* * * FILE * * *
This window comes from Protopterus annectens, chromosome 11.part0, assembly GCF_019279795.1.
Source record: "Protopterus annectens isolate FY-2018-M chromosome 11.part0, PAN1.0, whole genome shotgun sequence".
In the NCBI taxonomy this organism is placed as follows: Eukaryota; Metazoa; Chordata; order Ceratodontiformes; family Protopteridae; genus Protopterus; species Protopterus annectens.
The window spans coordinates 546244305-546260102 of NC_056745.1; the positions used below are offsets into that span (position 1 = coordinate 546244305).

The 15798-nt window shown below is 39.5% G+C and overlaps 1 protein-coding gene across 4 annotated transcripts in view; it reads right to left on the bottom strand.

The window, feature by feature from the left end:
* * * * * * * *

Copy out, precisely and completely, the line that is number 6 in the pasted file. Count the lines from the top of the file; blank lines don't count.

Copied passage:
The window, feature by feature from the left end: